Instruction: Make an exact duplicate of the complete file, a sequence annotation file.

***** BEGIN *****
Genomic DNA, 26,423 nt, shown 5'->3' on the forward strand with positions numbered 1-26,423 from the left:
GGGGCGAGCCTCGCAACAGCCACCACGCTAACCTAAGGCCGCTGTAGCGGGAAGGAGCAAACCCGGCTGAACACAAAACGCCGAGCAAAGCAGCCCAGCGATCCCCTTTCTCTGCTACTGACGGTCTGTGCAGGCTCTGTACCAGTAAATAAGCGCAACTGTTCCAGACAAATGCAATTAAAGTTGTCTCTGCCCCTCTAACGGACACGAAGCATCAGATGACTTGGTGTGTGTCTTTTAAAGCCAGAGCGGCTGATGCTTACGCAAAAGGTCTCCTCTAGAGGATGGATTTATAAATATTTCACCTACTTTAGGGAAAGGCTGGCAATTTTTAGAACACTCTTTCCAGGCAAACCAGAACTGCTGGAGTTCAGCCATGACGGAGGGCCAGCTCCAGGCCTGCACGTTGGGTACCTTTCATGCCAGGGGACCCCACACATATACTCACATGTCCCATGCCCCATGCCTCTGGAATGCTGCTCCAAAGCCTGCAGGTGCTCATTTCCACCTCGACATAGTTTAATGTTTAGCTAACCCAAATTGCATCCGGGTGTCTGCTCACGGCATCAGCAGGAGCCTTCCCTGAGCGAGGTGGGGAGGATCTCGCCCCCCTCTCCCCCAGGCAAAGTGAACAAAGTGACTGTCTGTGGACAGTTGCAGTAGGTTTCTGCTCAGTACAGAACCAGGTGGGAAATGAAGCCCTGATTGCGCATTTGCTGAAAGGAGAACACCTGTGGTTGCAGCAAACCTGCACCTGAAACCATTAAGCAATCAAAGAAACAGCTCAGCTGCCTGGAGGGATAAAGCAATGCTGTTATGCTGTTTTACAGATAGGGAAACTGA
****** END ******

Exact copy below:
Genomic DNA, 26,423 nt, shown 5'->3' on the forward strand with positions numbered 1-26,423 from the left:
GGGGCGAGCCTCGCAACAGCCACCACGCTAACCTAAGGCCGCTGTAGCGGGAAGGAGCAAACCCGGCTGAACACAAAACGCCGAGCAAAGCAGCCCAGCGATCCCCTTTCTCTGCTACTGACGGTCTGTGCAGGCTCTGTACCAGTAAATAAGCGCAACTGTTCCAGACAAATGCAATTAAAGTTGTCTCTGCCCCTCTAACGGACACGAAGCATCAGATGACTTGGTGTGTGTCTTTTAAAGCCAGAGCGGCTGATGCTTACGCAAAAGGTCTCCTCTAGAGGATGGATTTATAAATATTTCACCTACTTTAGGGAAAGGCTGGCAATTTTTAGAACACTCTTTCCAGGCAAACCAGAACTGCTGGAGTTCAGCCATGACGGAGGGCCAGCTCCAGGCCTGCACGTTGGGTACCTTTCATGCCAGGGGACCCCACACATATACTCACATGTCCCATGCCCCATGCCTCTGGAATGCTGCTCCAAAGCCTGCAGGTGCTCATTTCCACCTCGACATAGTTTAATGTTTAGCTAACCCAAATTGCATCCGGGTGTCTGCTCACGGCATCAGCAGGAGCCTTCCCTGAGCGAGGTGGGGAGGATCTCGCCCCCCTCTCCCCCAGGCAAAGTGAACAAAGTGACTGTCTGTGGACAGTTGCAGTAGGTTTCTGCTCAGTACAGAACCAGGTGGGAAATGAAGCCCTGATTGCGCATTTGCTGAAAGGAGAACACCTGTGGTTGCAGCAAACCTGCACCTGAAACCATTAAGCAATCAAAGAAACAGCTCAGCTGCCTGGAGGGATAAAGCAATGCTGTTATGCTGTTTTACAGATAGGGAAACTGA